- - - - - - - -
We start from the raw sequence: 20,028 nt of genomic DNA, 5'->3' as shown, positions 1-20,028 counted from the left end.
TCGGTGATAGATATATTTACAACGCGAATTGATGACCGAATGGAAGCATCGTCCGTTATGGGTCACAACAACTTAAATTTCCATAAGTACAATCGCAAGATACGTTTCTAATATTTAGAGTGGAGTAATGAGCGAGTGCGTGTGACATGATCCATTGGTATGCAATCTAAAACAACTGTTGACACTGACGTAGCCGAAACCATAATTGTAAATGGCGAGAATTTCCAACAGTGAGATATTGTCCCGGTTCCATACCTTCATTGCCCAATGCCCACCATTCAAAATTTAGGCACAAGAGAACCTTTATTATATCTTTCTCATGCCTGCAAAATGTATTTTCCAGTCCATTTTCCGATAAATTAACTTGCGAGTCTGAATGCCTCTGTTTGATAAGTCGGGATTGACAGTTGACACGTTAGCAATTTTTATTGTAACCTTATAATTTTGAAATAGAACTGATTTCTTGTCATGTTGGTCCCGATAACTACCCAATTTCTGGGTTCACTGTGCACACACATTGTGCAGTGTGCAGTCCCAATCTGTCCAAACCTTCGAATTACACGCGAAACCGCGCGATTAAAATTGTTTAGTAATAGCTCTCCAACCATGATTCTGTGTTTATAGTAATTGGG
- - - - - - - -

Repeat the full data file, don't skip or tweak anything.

We start from the raw sequence: 20,028 nt of genomic DNA, 5'->3' as shown, positions 1-20,028 counted from the left end.
TCGGTGATAGATATATTTACAACGCGAATTGATGACCGAATGGAAGCATCGTCCGTTATGGGTCACAACAACTTAAATTTCCATAAGTACAATCGCAAGATACGTTTCTAATATTTAGAGTGGAGTAATGAGCGAGTGCGTGTGACATGATCCATTGGTATGCAATCTAAAACAACTGTTGACACTGACGTAGCCGAAACCATAATTGTAAATGGCGAGAATTTCCAACAGTGAGATATTGTCCCGGTTCCATACCTTCATTGCCCAATGCCCACCATTCAAAATTTAGGCACAAGAGAACCTTTATTATATCTTTCTCATGCCTGCAAAATGTATTTTCCAGTCCATTTTCCGATAAATTAACTTGCGAGTCTGAATGCCTCTGTTTGATAAGTCGGGATTGACAGTTGACACGTTAGCAATTTTTATTGTAACCTTATAATTTTGAAATAGAACTGATTTCTTGTCATGTTGGTCCCGATAACTACCCAATTTCTGGGTTCACTGTGCACACACATTGTGCAGTGTGCAGTCCCAATCTGTCCAAACCTTCGAATTACACGCGAAACCGCGCGATTAAAATTGTTTAGTAATAGCTCTCCAACCATGATTCTGTGTTTATAGTAATTGGG